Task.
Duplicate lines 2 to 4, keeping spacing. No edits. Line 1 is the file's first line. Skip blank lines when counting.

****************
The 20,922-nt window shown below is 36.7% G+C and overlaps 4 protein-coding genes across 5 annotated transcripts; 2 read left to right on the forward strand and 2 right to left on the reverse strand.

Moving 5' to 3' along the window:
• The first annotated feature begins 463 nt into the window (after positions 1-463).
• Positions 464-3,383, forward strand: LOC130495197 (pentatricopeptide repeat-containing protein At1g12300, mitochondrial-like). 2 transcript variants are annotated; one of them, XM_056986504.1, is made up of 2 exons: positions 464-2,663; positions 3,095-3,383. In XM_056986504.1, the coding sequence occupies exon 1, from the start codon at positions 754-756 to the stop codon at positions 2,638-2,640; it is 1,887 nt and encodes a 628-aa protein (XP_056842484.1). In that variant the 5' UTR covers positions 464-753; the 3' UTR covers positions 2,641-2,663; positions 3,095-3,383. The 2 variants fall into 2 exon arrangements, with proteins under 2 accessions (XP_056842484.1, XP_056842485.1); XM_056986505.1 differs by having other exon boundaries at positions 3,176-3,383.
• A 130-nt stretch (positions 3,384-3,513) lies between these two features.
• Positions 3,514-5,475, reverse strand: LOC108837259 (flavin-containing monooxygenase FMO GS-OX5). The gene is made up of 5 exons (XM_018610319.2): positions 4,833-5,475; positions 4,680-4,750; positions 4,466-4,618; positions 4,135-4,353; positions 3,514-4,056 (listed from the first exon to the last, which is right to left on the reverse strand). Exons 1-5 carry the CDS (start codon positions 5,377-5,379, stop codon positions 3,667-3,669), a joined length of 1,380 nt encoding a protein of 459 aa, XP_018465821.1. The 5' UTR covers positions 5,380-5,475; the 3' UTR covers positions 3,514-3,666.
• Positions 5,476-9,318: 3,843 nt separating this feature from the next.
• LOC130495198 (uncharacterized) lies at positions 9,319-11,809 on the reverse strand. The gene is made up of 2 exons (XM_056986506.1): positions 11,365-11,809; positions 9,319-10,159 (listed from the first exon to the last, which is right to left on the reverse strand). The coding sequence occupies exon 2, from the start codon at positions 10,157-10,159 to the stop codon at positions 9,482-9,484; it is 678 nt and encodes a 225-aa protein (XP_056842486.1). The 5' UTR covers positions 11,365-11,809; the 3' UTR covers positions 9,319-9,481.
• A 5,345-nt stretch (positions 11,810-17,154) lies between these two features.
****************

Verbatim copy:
Moving 5' to 3' along the window:
• The first annotated feature begins 463 nt into the window (after positions 1-463).
• Positions 464-3,383, forward strand: LOC130495197 (pentatricopeptide repeat-containing protein At1g12300, mitochondrial-like). 2 transcript variants are annotated; one of them, XM_056986504.1, is made up of 2 exons: positions 464-2,663; positions 3,095-3,383. In XM_056986504.1, the coding sequence occupies exon 1, from the start codon at positions 754-756 to the stop codon at positions 2,638-2,640; it is 1,887 nt and encodes a 628-aa protein (XP_056842484.1). In that variant the 5' UTR covers positions 464-753; the 3' UTR covers positions 2,641-2,663; positions 3,095-3,383. The 2 variants fall into 2 exon arrangements, with proteins under 2 accessions (XP_056842484.1, XP_056842485.1); XM_056986505.1 differs by having other exon boundaries at positions 3,176-3,383.